Seems like you have good soil here. As for "And while it keeps out some weeds, some do actually sprout in the sand", it is almost all sand here. And yes it sprouts weeds a lot.

laughingattheslut said...

The soil here is terrible. It's clay. It is terra cotta clay, with a bit of garden soil and grass on top of it. You can't work with it for a few days after it has rained, cause it is just too muddy, and you can't dig when it is dried out either, cause then it is just brick hard. About eight inches down it is still a big hassle to dig, because the clay is sticky no matter how perfect the weather conditions. So you dig, and then you have to clean off your shovel because there is clay stuck on it, and then you dig a bit more only to have to clean the shovel again a couple minutes later.

I had the almost sand before I moved here, and it was just wonderful and I miss it very much. The soil did not really need to be double dug, but we did that once in a while anyway. And the work didn't take that long. All the work that I have done since February would have only taken me about three or four afternoons if I lived at the old house. I had asparagus there, and I think that I dug down to about eight inches to plant it. Here I had to dig about eighteen inches. I didn't have to do stuff to the soil, except that we did use fertilizer and use mulch and maybe add compost to the top that we turned under the next spring. Here I just spend hours and hours mixing in sand and peat moss and such.

dmarks said...

I almost wish we could do a soil trade. Oh to have a muddy garden. The water vanishes into the sand very quickly, leaving everything dry.

The hard clay probably makes the flooding problems worse there.

Ananda girl said...

You can have my muddy garden, but it comes with shade. I've got five trees that are at least three stories high that shade everything and the soil is like a sponge. You walk on it and it squishes. I have to plant things that can drown and survive.

I'm curious Laughing... can you do anything with your clay. I mean can it be worked into clay that you can throw or use? I recall that you like to use a kiln.

My dad used to indulge me any art activity that I wanted. despite his feelings toward me. Art lessons up the wahzoo. He owned a building materials company and so I had endless amounts of clay, etc. to play with and loved it. A very soothing thing, clay.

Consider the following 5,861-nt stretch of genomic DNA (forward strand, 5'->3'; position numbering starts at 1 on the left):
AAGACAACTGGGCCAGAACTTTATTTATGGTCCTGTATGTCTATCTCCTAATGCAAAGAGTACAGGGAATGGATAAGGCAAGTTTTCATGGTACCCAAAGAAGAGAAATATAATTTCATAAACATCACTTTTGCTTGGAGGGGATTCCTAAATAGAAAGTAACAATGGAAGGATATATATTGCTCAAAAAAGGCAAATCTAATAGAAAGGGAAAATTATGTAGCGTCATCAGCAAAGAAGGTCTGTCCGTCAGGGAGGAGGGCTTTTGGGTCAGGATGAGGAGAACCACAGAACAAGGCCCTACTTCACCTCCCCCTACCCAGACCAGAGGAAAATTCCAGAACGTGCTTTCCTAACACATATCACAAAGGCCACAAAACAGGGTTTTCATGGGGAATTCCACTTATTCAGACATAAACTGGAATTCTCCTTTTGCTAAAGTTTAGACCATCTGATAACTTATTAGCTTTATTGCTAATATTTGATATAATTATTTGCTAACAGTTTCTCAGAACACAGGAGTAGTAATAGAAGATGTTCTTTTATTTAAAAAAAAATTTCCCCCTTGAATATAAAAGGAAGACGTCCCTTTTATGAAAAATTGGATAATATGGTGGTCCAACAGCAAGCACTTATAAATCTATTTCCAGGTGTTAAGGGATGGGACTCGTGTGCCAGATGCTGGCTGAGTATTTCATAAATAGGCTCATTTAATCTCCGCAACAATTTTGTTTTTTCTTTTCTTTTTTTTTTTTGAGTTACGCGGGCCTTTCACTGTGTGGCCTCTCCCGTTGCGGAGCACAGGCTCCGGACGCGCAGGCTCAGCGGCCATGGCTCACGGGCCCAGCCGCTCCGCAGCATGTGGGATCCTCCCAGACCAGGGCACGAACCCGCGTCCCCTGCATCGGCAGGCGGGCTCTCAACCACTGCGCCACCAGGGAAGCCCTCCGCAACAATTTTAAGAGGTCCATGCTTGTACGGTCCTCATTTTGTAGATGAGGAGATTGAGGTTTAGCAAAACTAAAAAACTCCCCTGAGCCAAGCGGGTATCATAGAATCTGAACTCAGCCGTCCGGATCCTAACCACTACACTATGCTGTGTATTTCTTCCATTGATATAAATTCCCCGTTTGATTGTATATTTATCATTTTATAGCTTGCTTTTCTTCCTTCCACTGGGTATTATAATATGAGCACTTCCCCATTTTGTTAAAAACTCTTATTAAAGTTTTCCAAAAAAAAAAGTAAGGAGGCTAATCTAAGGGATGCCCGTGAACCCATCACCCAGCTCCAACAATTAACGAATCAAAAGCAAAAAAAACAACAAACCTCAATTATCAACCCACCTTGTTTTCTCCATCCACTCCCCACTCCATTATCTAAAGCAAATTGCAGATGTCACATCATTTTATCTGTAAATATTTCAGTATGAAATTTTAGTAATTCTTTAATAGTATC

I also used to use sand that I mixed with vermiculite to make a seed sprouting material that was fabulous. That was way back when I was into Organic Gardening Magazine. I once had a green thumb. Now it's sort of yellow green. Maybe I understood California's soil and seasons better. Oregon sucks. I am not good at the shade garden yet.

dmarks said...

Here's our state soil: Kalkaska Soil. It consists of black sand, brown sand, dark reddish brown sand, strong brown and yellowish brown sand, dark reddish brown ortstein, and light yellowish brown sand. Quite a mix, but is just about all sand.

The Oregon quagmire sounds as alien to me as the Texas clay baking in near-tropical heat.

laughingattheslut said...

How nice it would have been to have art lessons and tons of supplies.

I do know for sure that the clay is terra cotta, because we have test fired some of it. It has to be put through three screens before it looks like art clay instead of just mud. Odd thing that. When it is just mud it is dark and looks almost black, but then when you strain out some sand it looks a much lighter grey. But the sand that is removed it just sand colored. Shouldn't the clay get darker if you remove the sand? Since it is getting lighter, you would think that the stuff being removed is black.

I have not made slip with it, and I did not have any clay ready to use for throwing class, so I haven't tried that. My test pieces were slabs and tiles and such, and they cracked. So were are not sure what is wrong with it or if it would be worth the effort to try to fix it.

It takes a long time to make this clay, and it really isn't worth it. I bought one of the screens for thirty-six dollars, and if I was going to do this properly I would have to go and buy another one. That was way more than I wanted to spend, cause I thought they were going to be ten or fifteen dollars.

So it just takes hours and hours to make the stuff, or I could just go to the school book store and buy twenty pounds for ten dollars.

It was more just wanting to see if I could do it. I was so unhappy with it as garden soil, I wondered if it could be used for ceramics. If it had turned out a little better and not have been so much work, then I could have dug up tons of it and then just replaced it with better soil from Home Depot and not felt like I had wasted anything.

I might try it again someday, but for now it is too much work, and I haven't got the time or money for ceramics class anyway.